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Tibet China

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Autor:   •  January 8, 2017  •  Research Paper  •  349 Words (2 Pages)  •  257 Views

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For centuries Tibet remained one of the most isolated places in the world. The nation spent most of its time and energy on achieving spiritual goals, rather than its defense against outsiders. Therefore, the Chinese government had more opportunities to gain control over Tibet. The core of the China-Tibet conflict is whether or not Tibet is an independent nation. China’s opinion on this issue is that Tibet is an indisputable part of China while the Tibetans consider themselves independent. Both parties have misinterpreted history to serve their purposes, especially China. Given that the Seventeen-Point Agreement was forced, China’s historic claims are inaccurate, and China did not follow through with its promises, Tibet should be an individual country.

On October 7, 1950, Chinese troops crossed the Yangtze River frontier. The troops attacked Tibetan border troops but did not start the military invasion until 1951. The Tibetan government quickly conceded defeat after China’s invasion of Tibet. On May 23, 1951, Tibet signed the “Seventeen-Point Agreement for the Peaceful Liberation of Tibet.” The Seventeen-Point Agreement gave a significant degree of autonomy to the Tibetan people. The agreement claimed that the established status, functions and powers of the Tibet governors at that time shall maintain.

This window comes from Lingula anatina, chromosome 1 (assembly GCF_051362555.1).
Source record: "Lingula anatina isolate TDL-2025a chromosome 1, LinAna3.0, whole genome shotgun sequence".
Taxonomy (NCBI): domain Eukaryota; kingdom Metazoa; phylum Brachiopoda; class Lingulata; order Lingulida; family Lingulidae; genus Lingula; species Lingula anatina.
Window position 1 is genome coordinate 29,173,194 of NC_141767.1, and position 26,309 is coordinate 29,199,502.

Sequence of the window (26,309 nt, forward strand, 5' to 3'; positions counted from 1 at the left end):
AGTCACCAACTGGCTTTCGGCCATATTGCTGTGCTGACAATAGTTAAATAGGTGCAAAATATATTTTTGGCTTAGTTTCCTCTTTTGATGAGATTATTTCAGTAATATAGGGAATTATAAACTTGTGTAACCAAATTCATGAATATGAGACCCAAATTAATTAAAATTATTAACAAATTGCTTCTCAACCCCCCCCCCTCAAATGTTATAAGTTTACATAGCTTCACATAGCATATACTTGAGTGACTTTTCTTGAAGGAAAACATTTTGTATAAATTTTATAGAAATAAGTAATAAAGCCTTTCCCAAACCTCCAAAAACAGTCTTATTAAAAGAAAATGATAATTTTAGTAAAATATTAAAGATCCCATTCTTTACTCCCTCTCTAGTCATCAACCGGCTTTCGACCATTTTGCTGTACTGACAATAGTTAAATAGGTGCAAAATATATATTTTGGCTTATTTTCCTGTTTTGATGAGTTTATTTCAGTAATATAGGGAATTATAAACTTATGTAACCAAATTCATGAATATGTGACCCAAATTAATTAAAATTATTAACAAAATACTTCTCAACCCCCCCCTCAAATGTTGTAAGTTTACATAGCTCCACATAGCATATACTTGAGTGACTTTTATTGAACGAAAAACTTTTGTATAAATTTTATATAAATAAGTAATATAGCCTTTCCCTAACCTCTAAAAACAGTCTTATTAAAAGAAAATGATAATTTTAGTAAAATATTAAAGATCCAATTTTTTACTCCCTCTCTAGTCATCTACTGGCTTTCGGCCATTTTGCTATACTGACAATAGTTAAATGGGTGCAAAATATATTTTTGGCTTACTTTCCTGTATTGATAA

The Seventeen-Point Agreement was signed under duress and is, in fact, illegitimate.

In 1951, the People’s Liberation Army(PLA) troops seized Tibet’s eastern provincial capital, Chamdo. The Chinese Central Government ordered their PLA to enter Tibet. While there, the PLA commanded the local government of Tibet to send representatives to negotiate with the Chinese Central Government. During the negotiations, the Chinese representatives provided the Seventeen-Point Agreement. The Tibetan representatives were not allowed to suggest any alterations. Furthermore, the Chinese did not allow the Tibetan representatives


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